Flight attendant suing Osteen’s wife takes the stand
A Continental Airlines flight attendant who is suing Lakewood Church co-pastor Victoria Osteen, accusing her of attacking her on a plane, told a jury Tuesday she had once described Osteen and her husband, evangelist Joel Osteen, as the “devil” and their church a “cult,” but has since changed her opinion.
“I don’t believe they’re the devil,” Sharon Brown said near the end of her testimony on Tuesday.
Brown spent nearly six hours on the stand taking questions from Rusty Hardin, Osteen’s attorney. Hardin said he plans to question Brown again this morning, when the trial resumes in state District Judge Patricia Hancock’s courtroom.
Brown made her negative comments about the couple in a deposition she gave in 2007 in preparation for the civil trial. In that deposition, she said she believed Osteen was “struggling between good and evil” at the time of the incident.
On Tuesday, Brown said she now “has no opinion” of the co-pastor.
Attendant: Osteen’s wife eyed cockpit after attack
HOUSTON (AP) — A flight attendant suing the wife of megachurch evangelist Joel Osteen over a preflight confrontation testified Tuesday that she felt compelled to keep an irate Victoria Osteen away from the cockpit door.
“I looked in her eyes and realized she was looking at the cockpit. I positioned myself in front of the cockpit,” Continental Airlines flight attendant Sharon Brown said. “I still was trying to understand what was going on because it happened so quick. My main concern was I wasn’t going to let this lady in the cockpit.”
Rusty Hardin, Victoria Osteen’s attorney, however, questioned how Brown knew that Victoria Osteen was headed toward the cockpit just by looking into her eyes.
“Can you look into my eyes and tell me where I am going to go?” Hardin said as people in the courtroom laughed.
Brown testified that Victoria Osteen approached her and was upset and angry before the start of a 2005 flight from Houston to Vail, Colo.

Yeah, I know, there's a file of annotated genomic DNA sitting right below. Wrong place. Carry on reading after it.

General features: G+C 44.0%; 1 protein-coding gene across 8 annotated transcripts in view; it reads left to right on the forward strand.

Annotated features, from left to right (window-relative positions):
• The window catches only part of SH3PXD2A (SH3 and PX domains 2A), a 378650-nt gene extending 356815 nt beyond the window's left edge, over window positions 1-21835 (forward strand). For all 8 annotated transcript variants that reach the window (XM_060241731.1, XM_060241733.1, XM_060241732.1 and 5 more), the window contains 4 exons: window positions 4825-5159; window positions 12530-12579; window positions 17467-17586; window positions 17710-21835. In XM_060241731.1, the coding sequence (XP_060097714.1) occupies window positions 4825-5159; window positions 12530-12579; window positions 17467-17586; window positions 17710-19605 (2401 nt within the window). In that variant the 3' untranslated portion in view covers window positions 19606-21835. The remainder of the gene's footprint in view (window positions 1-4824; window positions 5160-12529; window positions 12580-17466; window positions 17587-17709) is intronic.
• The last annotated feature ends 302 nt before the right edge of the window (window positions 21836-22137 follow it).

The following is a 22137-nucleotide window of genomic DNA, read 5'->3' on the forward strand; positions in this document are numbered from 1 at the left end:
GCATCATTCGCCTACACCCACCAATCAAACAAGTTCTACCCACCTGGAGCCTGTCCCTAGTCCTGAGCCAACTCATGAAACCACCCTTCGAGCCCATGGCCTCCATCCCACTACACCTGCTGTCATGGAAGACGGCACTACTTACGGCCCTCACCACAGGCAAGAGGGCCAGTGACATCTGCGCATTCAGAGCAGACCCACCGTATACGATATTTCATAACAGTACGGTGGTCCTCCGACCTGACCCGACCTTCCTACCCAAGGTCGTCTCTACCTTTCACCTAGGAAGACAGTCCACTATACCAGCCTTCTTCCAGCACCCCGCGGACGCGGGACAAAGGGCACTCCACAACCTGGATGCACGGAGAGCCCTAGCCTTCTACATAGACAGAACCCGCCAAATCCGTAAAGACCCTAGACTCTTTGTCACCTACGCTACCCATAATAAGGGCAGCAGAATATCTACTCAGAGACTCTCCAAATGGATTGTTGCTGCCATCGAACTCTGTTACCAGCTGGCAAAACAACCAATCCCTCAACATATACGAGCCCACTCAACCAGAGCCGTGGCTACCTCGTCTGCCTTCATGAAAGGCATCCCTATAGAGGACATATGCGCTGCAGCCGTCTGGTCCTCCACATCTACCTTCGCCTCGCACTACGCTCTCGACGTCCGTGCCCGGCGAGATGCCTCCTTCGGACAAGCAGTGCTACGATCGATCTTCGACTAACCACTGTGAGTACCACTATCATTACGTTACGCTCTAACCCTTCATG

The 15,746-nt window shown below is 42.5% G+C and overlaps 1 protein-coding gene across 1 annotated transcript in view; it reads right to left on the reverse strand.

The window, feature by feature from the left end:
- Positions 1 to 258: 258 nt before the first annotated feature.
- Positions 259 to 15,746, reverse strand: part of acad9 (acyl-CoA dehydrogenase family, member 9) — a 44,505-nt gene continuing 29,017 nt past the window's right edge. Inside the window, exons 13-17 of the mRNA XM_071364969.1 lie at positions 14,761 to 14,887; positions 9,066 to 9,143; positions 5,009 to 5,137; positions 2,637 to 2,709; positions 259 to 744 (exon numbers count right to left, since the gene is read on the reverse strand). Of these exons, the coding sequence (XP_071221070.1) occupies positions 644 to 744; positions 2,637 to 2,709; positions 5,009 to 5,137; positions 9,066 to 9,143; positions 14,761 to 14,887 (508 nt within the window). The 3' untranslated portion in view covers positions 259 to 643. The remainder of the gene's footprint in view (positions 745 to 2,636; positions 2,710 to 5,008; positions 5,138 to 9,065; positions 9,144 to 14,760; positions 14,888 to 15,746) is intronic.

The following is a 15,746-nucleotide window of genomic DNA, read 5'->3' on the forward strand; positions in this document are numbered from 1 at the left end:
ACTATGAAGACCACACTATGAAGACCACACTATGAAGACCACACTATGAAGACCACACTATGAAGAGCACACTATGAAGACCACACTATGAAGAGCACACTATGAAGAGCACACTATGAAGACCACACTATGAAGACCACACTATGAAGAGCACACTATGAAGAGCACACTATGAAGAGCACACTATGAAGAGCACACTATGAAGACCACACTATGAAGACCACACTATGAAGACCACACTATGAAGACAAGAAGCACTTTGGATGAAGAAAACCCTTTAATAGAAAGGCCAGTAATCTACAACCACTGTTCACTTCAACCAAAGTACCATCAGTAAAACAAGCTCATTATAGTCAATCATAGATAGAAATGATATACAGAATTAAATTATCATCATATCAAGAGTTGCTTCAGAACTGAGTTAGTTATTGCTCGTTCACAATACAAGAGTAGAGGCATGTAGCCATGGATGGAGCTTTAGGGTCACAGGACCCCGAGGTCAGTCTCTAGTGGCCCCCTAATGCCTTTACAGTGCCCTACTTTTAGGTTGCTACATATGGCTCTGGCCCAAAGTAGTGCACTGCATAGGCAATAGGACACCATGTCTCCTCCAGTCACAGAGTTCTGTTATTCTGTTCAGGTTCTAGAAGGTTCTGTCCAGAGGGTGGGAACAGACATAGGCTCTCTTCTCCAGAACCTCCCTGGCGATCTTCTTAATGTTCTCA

In her lawsuit, Brown accuses Victoria Osteen of verbally and physically abusing her and another flight attendant when a spill on the arm rest of the woman’s first-class seat was not quickly cleaned up.
“I asked her to calm down. When she came to me she was very upset. She was shaking (her sunglasses) in my face,” Brown testified. “I asked her ‘What could I do for you?’ I did everything I thought I could do in that situation.”
Hardin had Brown come down from the witness stand during her testimony to perform a demonstration of the alleged attack.
At one point, Hardin had Victoria Osteen and Brown stand next to each other so the jury could see that Osteen was taller. The height issue came up after Hardin questioned Brown’s claim that after Victoria Osteen tried to rush into the cockpit, she went under Brown’s arm, elbowed her and then pulled out another flight attendant who was in the cockpit.
“How in the world can that happen? The answer is you don’t know,” said Hardin, who later asked how the captain in the cockpit or other passengers were not aware of the attack.
In a videotaped deposition shown to jurors earlier in the day, Bill Burnett, the plane’s captain, said he hadn’t been aware of the alleged attack.
Hardin’s questioning of Brown got intense enough that state District Judge Patricia Hancock several times warned both not to speak over each other.
Brown is suing Victoria Osteen for punitive damages, compensation for physical and mental injuries she allegedlyl suffered in the alleged attack, and an apology.
Brown testified she suffers from depression and post-traumatic stress disorder because of the incident and that her faith has been affected.
Under questioning by Hardin, she acknowledged that no doctor has diagnosed any physical injury resulting from the encounter on the airliner.
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